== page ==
The great Reformed theologian of the 16th century, John Calvin, approximates the apex of Western Theology with his noble and insightful commentary series. In the distinct absence of the Revelation of Jesus Christ, penned by Saint John, Calvin wrote prolifically in sixty-five books of the Scriptures. In this brief study, the author wishes to expound on two key texts interpreted by Calvin.
Calvin’s argument for I John is that above all, it is more than John’s doctrinal statement; rather it is “doctrines mixed with exhortations.” The inevitable conclusion of I John is that doctrinal orthodoxy leads to love for the brothers.
I John 1:9
Calvin addresses one of the most comforting statements in all Scriptures. John writes that: “If we confess our sins, he is faithful and just, to forgive our sin and cleanse us from all unrighteousness.” This conditional promise is grounded on the character of God. The “God who promises,” writes Calvin “is true and just.” The condition however, does not stem from God’s character, rather from man’s infidelity. This text does not make an unconditional promise, but it assumes a synergistic work between God and man. As Calvin asserts, “…justice or righteousness here depends on fidelity, and both are annexed to the promise.” The condition for forgiveness was established because God “bound himself to us by His word.” He would have been perfectly just if He had exercised His divine wrath on sinful humanity.
The idea of confession (eva.n o`mologw/men ta.j a`marti,aj h`mw/n) becomes necessary because the Christian is “surrounded with flesh” and is always in need of being reformed from unrighteousness. According to Calvin, unless one confesses his sins, he will “carry a hell within.” If confession is no longer a part of the Christian activity, “hell reigns,” and there is no peace with God. But when confession is made, it leads to cleansing. The cleansing that comes through confession brings about a twofold fruit: “that God being reconciled by the sacrifice of Christ, forgives us,–and that He renews and reforms us.”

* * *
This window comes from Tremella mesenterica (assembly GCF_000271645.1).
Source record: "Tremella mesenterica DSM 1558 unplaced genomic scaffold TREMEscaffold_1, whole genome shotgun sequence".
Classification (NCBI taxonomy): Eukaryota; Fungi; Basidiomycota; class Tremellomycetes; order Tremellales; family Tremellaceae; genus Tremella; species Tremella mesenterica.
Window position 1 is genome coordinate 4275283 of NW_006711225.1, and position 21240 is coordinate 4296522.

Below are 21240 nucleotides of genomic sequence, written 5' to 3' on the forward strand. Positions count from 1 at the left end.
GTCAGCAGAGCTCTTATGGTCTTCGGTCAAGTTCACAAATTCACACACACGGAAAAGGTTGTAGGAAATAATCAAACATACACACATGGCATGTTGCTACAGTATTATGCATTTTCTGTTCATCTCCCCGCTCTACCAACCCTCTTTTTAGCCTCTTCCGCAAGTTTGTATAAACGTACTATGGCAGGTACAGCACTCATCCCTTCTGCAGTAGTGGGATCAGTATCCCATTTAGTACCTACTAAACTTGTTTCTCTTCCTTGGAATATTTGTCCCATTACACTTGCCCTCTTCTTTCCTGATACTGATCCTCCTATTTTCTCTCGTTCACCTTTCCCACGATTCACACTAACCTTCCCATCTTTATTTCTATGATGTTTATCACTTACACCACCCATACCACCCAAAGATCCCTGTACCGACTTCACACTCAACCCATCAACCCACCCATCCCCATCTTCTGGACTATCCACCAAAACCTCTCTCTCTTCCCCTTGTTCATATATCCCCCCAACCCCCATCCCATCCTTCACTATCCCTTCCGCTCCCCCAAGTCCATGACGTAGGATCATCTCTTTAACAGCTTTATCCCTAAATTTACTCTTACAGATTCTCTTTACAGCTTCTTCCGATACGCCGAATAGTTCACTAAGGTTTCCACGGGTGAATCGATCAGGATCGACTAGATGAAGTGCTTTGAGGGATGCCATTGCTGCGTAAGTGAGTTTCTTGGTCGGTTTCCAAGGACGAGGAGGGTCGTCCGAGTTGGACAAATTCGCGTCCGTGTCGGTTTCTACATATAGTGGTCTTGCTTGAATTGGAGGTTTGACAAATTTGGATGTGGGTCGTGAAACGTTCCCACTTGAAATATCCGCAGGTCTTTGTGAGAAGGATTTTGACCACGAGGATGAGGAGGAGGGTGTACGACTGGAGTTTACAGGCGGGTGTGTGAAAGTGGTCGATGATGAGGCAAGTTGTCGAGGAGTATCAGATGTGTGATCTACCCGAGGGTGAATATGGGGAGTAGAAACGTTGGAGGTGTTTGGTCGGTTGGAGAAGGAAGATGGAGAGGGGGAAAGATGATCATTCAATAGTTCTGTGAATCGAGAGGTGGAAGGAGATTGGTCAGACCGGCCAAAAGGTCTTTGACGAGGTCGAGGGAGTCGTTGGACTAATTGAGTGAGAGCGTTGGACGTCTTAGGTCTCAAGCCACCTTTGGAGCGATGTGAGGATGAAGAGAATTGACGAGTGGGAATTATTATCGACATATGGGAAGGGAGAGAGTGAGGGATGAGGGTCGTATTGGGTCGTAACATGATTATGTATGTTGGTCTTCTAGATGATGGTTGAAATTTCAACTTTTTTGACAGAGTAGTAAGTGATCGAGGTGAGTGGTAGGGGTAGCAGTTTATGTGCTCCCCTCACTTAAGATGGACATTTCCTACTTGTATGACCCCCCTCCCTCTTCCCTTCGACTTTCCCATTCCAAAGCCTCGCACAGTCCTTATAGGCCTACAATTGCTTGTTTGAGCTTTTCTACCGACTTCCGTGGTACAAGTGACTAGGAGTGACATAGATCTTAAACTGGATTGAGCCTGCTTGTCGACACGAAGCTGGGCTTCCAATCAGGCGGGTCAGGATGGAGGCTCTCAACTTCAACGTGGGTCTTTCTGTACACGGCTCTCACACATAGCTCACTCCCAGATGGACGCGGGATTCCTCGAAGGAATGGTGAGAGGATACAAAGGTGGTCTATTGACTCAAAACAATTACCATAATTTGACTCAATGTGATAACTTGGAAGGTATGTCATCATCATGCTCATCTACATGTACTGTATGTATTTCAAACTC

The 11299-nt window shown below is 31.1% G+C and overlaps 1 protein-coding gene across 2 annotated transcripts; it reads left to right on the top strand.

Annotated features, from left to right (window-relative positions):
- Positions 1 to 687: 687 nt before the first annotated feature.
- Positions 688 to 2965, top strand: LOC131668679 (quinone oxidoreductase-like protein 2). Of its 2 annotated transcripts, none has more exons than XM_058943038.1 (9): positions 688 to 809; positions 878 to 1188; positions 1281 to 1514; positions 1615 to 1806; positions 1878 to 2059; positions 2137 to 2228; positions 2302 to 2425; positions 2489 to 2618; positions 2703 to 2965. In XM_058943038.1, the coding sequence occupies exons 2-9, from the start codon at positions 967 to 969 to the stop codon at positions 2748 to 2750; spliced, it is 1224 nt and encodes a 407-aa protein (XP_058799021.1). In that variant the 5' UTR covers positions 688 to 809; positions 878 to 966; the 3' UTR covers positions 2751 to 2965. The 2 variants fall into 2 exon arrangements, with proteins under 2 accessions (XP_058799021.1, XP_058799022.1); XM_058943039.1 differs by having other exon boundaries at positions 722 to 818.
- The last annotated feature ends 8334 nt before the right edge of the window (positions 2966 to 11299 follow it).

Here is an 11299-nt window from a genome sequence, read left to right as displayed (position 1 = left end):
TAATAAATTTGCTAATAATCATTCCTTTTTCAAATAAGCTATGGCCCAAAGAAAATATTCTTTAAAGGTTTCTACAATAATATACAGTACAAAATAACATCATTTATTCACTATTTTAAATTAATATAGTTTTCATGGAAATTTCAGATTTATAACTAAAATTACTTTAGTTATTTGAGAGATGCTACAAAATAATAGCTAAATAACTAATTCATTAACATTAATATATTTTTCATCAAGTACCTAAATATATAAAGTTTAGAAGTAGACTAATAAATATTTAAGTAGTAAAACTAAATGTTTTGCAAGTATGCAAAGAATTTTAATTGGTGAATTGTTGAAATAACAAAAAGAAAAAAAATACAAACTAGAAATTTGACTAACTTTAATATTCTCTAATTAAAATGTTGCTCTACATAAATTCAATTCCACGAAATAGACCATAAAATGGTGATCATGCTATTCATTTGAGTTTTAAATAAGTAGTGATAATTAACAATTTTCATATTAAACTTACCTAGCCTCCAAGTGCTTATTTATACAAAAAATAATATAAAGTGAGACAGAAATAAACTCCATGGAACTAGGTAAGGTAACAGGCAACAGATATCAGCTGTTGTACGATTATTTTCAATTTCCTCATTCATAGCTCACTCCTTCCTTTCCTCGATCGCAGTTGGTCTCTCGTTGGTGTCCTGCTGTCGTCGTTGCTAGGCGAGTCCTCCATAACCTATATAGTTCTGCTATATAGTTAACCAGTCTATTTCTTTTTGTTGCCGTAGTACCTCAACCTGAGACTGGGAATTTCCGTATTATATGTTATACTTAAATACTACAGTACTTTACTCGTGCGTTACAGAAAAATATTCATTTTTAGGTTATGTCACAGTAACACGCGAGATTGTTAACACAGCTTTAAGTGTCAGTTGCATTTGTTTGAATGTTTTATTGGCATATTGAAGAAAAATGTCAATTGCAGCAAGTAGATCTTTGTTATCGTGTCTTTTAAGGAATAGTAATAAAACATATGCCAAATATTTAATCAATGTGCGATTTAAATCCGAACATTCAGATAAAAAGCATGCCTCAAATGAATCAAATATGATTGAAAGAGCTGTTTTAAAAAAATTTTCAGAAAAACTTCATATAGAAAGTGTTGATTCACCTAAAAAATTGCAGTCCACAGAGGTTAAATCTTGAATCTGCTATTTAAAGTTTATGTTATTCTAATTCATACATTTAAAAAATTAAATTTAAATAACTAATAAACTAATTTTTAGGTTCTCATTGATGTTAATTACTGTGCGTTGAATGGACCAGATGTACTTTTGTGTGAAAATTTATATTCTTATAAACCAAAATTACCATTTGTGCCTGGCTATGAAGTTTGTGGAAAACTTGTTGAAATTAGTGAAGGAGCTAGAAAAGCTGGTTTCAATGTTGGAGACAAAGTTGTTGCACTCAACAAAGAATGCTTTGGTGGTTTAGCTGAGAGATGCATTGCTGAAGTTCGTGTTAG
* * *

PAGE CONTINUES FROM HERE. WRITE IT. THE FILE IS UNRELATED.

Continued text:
This individual confession and fruits thereof, is never to be the only focus of Scriptures, since Paul in both Colossians (1:22) and Ephesians (5:27) apply this same principle to the Holy Church. Both individual man and the glorious bride of Christ confess his/her sins so that cleansing may occur and that the entire Church might be without spot or wrinkle on that Day.
 Carson, D.A., and D. Moo, An Introduction to the New Testament, second edn. (Grand Rapids: Zondervan, 2005), 672. Carson and Moo argue that on the basis of the many parallels between the gospel of John and I John, the reader can be assured that the same John authored both books.
 Calvin, John, Calvin’s Commentaries, Volume XXII, (Grand Rapids: Baker Books, 1999). Reprinted, pg. 156.
 Carson and Moo testify to this truth in I John when they write that I John “was meant to be a pastoral letter to a congregation.” A pastoral -it may be assumed-is to have direct affect on how people ought to live. Carson, D.A., and D. Moo, An Introduction to the New Testament, second edn. (Grand Rapids: Zondervan, 2005), pg.669.
 If we confess our sins, he is faithful and just, to forgive our sin and cleanse us from all unrighteousness. All verses are translated by the author, unless otherwise noted.
 …and he is the propitiation concerning our sins, and not only concerning our sins, but also concerning the sins of the whole world.
 Calvin, 168.
 Ibid. 168.
 Ibid. 168.
 Ibid. 169.
 Ibid. 167.
 Ibid. 168.
 My main point here is that the Scriptures is both “catholic” and “individual.”